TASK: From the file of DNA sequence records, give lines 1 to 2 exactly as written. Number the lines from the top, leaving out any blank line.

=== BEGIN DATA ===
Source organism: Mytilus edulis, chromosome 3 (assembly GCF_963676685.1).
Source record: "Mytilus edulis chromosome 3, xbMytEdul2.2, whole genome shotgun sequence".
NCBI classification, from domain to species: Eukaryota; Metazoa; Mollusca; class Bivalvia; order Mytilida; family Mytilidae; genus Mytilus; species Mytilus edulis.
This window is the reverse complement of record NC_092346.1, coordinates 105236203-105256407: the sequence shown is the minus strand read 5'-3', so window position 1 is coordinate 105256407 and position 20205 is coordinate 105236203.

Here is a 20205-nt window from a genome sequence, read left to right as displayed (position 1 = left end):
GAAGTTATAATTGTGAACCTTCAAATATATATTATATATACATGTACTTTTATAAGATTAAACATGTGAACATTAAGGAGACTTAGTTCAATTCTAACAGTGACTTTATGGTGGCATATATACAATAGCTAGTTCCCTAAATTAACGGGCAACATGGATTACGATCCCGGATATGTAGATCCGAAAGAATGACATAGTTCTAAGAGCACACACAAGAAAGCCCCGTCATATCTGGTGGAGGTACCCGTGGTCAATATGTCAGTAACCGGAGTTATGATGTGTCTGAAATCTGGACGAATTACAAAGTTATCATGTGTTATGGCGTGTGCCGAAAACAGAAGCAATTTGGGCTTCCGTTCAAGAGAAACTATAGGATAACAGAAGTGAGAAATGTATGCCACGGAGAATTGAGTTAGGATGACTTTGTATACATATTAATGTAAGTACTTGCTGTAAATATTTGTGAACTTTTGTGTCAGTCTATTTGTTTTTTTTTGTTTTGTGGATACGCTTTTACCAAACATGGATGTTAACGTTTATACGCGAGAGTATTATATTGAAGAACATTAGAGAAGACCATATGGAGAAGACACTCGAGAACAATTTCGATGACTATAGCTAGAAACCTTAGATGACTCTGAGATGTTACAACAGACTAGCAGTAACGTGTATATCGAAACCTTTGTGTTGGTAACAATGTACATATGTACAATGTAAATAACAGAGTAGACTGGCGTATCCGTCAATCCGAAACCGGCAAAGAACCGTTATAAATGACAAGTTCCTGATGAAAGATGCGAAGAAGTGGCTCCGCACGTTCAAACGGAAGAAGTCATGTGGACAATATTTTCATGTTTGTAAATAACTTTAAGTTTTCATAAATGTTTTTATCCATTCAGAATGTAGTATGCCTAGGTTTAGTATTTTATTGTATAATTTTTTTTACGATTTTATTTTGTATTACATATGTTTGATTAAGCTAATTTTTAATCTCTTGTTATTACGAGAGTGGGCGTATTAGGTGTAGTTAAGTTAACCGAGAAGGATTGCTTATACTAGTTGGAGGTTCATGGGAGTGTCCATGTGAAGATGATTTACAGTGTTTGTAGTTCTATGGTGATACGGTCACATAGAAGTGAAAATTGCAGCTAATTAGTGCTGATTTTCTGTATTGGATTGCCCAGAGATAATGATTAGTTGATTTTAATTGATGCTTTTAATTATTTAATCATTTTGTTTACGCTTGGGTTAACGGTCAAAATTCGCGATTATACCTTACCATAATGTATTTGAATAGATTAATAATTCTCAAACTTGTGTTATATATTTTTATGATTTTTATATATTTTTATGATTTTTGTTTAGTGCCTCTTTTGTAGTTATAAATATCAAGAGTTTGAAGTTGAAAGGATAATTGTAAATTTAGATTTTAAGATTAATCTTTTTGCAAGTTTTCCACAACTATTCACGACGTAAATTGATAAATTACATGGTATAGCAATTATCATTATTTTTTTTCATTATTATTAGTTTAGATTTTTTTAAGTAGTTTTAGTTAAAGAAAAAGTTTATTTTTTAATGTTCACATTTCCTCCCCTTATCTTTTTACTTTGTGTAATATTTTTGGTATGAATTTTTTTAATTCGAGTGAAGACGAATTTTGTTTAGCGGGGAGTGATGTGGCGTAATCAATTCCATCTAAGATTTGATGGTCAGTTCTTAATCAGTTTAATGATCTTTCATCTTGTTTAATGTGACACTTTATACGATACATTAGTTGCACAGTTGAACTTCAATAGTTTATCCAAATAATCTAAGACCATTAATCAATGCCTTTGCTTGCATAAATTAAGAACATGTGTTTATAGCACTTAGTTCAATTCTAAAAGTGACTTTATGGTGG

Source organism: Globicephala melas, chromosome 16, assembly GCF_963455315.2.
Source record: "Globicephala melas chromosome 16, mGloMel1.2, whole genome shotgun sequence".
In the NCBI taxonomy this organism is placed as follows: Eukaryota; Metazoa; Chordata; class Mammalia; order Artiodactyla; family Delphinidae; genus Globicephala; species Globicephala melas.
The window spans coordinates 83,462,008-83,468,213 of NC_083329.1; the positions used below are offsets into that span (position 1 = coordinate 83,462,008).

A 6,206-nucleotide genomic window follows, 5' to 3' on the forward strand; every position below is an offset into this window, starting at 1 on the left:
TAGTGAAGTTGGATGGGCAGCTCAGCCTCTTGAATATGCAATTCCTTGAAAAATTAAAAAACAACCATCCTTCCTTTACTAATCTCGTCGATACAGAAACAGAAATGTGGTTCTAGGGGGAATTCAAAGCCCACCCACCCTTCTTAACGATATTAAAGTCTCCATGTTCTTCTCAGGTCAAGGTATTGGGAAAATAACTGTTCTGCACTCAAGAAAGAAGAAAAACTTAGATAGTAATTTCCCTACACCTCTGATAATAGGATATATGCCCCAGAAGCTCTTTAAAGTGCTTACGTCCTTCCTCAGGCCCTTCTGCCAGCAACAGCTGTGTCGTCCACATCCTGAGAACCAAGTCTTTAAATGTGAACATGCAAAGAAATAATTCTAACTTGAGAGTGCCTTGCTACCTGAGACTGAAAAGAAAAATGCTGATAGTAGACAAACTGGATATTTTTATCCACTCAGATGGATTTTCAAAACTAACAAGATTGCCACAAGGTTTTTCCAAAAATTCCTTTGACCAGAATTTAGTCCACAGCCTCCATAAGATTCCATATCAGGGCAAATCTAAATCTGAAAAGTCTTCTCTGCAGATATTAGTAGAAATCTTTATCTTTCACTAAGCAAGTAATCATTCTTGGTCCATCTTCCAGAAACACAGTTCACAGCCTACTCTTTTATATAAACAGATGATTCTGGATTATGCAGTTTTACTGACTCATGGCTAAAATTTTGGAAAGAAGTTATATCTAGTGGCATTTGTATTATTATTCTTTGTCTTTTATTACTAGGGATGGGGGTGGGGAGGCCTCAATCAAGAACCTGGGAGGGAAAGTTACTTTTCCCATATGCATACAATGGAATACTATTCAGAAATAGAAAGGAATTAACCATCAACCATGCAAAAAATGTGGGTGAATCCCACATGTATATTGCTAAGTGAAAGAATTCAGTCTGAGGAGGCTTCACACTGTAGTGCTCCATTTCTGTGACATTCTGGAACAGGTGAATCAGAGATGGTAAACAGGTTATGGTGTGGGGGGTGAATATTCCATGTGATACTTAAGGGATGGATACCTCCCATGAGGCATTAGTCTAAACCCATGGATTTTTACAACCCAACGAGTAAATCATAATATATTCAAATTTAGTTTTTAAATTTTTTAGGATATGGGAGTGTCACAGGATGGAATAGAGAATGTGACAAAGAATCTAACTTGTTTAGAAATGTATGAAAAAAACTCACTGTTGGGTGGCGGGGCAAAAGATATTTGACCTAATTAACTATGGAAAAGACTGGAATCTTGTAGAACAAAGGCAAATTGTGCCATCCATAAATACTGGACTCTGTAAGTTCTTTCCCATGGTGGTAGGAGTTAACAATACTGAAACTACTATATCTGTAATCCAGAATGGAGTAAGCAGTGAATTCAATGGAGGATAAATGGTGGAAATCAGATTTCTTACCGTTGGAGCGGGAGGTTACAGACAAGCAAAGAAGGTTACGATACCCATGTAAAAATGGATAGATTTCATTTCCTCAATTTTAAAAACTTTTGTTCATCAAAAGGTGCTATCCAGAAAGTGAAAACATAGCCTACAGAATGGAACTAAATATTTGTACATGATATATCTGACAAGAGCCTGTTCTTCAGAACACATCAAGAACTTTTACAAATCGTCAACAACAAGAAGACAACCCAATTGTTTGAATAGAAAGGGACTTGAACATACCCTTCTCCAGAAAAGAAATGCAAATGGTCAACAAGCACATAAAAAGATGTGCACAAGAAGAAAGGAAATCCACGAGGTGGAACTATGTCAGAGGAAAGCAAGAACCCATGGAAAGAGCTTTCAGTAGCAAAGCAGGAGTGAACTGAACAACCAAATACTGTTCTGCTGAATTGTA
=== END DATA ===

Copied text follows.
Source organism: Mytilus edulis, chromosome 3 (assembly GCF_963676685.1).
Source record: "Mytilus edulis chromosome 3, xbMytEdul2.2, whole genome shotgun sequence".